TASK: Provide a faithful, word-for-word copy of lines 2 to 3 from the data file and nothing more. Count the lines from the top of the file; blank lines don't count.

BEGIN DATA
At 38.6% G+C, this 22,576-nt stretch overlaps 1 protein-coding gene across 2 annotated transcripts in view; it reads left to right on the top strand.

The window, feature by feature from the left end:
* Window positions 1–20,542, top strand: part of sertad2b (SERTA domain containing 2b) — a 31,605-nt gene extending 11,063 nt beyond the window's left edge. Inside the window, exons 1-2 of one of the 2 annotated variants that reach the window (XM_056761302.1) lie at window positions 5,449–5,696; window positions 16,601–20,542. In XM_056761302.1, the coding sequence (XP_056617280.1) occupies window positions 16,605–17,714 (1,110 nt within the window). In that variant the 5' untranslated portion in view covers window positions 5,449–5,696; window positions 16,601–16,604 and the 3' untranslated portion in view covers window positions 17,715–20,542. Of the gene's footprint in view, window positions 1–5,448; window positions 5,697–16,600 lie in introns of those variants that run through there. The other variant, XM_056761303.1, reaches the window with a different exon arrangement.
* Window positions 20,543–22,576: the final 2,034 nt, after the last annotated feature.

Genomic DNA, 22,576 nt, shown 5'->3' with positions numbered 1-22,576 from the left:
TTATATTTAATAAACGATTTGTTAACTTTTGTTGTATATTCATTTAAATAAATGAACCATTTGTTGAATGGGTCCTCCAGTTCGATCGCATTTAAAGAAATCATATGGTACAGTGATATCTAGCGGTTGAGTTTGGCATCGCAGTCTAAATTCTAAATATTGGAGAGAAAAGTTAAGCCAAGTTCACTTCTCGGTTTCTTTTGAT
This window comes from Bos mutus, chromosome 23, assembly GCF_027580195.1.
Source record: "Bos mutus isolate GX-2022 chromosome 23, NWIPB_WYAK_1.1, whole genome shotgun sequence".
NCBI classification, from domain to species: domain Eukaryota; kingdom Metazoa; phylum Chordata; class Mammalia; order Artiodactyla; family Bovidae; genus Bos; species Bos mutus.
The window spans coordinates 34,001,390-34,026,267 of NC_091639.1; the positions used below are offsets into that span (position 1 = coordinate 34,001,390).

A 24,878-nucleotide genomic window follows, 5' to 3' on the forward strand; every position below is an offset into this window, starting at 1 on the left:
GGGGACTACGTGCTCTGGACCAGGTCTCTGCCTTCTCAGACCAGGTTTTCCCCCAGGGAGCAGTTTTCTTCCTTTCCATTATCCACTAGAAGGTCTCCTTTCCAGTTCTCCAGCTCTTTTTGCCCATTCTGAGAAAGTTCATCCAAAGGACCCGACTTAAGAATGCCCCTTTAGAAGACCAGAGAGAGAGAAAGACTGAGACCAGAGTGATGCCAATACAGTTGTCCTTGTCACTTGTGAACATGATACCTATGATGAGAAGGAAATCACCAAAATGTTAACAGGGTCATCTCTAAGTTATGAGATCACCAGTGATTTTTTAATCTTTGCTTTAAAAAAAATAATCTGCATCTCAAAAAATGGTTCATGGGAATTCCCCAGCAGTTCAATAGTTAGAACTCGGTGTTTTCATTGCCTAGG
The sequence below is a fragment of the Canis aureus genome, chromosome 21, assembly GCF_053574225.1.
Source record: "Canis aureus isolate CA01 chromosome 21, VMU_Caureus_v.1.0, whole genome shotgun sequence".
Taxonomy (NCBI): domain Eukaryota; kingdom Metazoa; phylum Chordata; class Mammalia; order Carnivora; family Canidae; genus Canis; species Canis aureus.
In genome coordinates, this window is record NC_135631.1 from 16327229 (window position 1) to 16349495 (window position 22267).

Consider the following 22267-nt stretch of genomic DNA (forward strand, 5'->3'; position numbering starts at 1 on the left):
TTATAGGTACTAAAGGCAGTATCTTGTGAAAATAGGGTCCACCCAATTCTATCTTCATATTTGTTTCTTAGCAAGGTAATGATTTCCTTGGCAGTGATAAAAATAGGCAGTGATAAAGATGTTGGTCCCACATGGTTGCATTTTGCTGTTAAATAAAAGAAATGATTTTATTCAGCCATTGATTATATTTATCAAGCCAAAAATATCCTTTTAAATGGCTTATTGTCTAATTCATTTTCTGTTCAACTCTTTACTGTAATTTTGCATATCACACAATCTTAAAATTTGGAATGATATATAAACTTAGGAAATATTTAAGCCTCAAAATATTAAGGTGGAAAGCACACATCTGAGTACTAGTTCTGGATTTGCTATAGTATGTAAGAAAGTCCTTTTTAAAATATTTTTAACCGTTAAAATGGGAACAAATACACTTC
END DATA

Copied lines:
The window, feature by feature from the left end:
* Window positions 1–20,542, top strand: part of sertad2b (SERTA domain containing 2b) — a 31,605-nt gene extending 11,063 nt beyond the window's left edge. Inside the window, exons 1-2 of one of the 2 annotated variants that reach the window (XM_056761302.1) lie at window positions 5,449–5,696; window positions 16,601–20,542. In XM_056761302.1, the coding sequence (XP_056617280.1) occupies window positions 16,605–17,714 (1,110 nt within the window). In that variant the 5' untranslated portion in view covers window positions 5,449–5,696; window positions 16,601–16,604 and the 3' untranslated portion in view covers window positions 17,715–20,542. Of the gene's footprint in view, window positions 1–5,448; window positions 5,697–16,600 lie in introns of those variants that run through there. The other variant, XM_056761303.1, reaches the window with a different exon arrangement.